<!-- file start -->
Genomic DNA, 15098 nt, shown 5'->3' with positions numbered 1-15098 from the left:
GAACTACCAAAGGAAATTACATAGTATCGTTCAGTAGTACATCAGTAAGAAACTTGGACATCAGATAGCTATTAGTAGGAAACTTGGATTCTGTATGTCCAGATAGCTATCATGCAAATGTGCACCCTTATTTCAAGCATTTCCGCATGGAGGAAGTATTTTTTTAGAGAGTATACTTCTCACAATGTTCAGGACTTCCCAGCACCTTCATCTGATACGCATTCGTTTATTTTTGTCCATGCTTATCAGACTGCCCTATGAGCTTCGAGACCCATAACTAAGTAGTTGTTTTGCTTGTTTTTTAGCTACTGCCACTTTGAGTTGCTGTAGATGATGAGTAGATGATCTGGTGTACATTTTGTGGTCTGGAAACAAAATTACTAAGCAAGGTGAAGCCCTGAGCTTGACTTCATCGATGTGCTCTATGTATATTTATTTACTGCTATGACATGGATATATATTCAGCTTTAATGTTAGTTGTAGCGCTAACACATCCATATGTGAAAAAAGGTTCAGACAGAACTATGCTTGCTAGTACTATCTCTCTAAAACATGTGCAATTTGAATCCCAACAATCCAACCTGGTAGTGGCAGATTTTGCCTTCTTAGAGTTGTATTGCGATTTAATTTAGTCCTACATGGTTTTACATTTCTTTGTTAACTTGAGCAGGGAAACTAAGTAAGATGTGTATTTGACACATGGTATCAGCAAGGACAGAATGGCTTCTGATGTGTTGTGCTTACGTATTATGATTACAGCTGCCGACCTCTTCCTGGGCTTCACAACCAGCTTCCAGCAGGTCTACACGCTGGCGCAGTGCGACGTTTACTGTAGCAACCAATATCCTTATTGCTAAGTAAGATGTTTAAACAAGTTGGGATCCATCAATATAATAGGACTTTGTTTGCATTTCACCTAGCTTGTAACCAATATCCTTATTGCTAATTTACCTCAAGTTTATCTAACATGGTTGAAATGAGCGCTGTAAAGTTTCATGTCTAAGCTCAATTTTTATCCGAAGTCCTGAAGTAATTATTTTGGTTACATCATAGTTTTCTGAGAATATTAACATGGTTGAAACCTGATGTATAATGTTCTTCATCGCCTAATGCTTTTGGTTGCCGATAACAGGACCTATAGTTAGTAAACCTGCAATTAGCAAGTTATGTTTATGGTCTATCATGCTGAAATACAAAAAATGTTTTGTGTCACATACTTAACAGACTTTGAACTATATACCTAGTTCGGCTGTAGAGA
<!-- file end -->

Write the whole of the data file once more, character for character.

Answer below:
Genomic DNA, 15098 nt, shown 5'->3' with positions numbered 1-15098 from the left:
GAACTACCAAAGGAAATTACATAGTATCGTTCAGTAGTACATCAGTAAGAAACTTGGACATCAGATAGCTATTAGTAGGAAACTTGGATTCTGTATGTCCAGATAGCTATCATGCAAATGTGCACCCTTATTTCAAGCATTTCCGCATGGAGGAAGTATTTTTTTAGAGAGTATACTTCTCACAATGTTCAGGACTTCCCAGCACCTTCATCTGATACGCATTCGTTTATTTTTGTCCATGCTTATCAGACTGCCCTATGAGCTTCGAGACCCATAACTAAGTAGTTGTTTTGCTTGTTTTTTAGCTACTGCCACTTTGAGTTGCTGTAGATGATGAGTAGATGATCTGGTGTACATTTTGTGGTCTGGAAACAAAATTACTAAGCAAGGTGAAGCCCTGAGCTTGACTTCATCGATGTGCTCTATGTATATTTATTTACTGCTATGACATGGATATATATTCAGCTTTAATGTTAGTTGTAGCGCTAACACATCCATATGTGAAAAAAGGTTCAGACAGAACTATGCTTGCTAGTACTATCTCTCTAAAACATGTGCAATTTGAATCCCAACAATCCAACCTGGTAGTGGCAGATTTTGCCTTCTTAGAGTTGTATTGCGATTTAATTTAGTCCTACATGGTTTTACATTTCTTTGTTAACTTGAGCAGGGAAACTAAGTAAGATGTGTATTTGACACATGGTATCAGCAAGGACAGAATGGCTTCTGATGTGTTGTGCTTACGTATTATGATTACAGCTGCCGACCTCTTCCTGGGCTTCACAACCAGCTTCCAGCAGGTCTACACGCTGGCGCAGTGCGACGTTTACTGTAGCAACCAATATCCTTATTGCTAAGTAAGATGTTTAAACAAGTTGGGATCCATCAATATAATAGGACTTTGTTTGCATTTCACCTAGCTTGTAACCAATATCCTTATTGCTAATTTACCTCAAGTTTATCTAACATGGTTGAAATGAGCGCTGTAAAGTTTCATGTCTAAGCTCAATTTTTATCCGAAGTCCTGAAGTAATTATTTTGGTTACATCATAGTTTTCTGAGAATATTAACATGGTTGAAACCTGATGTATAATGTTCTTCATCGCCTAATGCTTTTGGTTGCCGATAACAGGACCTATAGTTAGTAAACCTGCAATTAGCAAGTTATGTTTATGGTCTATCATGCTGAAATACAAAAAATGTTTTGTGTCACATACTTAACAGACTTTGAACTATATACCTAGTTCGGCTGTAGAGA